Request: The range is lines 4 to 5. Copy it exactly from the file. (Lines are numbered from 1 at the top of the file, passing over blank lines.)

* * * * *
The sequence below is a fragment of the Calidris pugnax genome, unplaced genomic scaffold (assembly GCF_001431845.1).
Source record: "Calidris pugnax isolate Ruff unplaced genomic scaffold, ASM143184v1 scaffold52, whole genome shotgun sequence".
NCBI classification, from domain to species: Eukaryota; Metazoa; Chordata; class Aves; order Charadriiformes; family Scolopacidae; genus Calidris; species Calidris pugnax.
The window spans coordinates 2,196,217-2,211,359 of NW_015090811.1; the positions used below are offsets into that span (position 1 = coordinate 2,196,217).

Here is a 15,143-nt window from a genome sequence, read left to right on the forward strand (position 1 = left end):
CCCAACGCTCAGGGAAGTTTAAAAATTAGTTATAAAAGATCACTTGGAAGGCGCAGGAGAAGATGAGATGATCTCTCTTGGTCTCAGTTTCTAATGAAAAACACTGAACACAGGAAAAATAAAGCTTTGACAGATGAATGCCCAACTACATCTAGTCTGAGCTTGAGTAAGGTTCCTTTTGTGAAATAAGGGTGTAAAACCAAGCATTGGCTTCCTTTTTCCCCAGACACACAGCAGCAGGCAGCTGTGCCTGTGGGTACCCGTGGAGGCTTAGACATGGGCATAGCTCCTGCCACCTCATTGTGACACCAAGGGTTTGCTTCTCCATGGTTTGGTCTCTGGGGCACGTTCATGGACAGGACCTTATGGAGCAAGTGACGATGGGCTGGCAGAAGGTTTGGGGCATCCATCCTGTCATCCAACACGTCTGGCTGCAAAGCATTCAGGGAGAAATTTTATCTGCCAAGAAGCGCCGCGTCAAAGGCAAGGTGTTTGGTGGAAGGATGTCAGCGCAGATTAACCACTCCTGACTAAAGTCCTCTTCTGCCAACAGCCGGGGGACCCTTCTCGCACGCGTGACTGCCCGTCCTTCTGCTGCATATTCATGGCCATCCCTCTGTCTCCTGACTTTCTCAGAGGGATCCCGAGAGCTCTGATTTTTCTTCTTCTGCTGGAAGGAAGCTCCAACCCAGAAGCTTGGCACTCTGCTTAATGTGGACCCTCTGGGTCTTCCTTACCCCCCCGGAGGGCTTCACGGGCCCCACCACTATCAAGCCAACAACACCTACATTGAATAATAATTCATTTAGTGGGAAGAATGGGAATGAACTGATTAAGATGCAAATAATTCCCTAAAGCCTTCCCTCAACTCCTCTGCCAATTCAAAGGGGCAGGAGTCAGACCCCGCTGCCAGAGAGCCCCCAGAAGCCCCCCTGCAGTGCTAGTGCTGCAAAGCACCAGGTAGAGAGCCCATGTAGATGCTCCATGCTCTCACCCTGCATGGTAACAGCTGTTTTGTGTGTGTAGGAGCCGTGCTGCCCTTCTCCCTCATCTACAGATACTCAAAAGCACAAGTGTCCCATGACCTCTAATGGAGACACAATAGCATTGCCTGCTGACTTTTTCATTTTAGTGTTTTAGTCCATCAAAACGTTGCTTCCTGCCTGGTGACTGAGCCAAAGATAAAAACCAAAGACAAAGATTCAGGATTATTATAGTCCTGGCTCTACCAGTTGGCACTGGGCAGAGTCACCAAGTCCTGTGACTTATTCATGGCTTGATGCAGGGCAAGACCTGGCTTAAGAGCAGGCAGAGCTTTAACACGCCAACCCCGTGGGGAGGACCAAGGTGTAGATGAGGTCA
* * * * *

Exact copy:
The window spans coordinates 2,196,217-2,211,359 of NW_015090811.1; the positions used below are offsets into that span (position 1 = coordinate 2,196,217).

Here is a 15,143-nt window from a genome sequence, read left to right on the forward strand (position 1 = left end):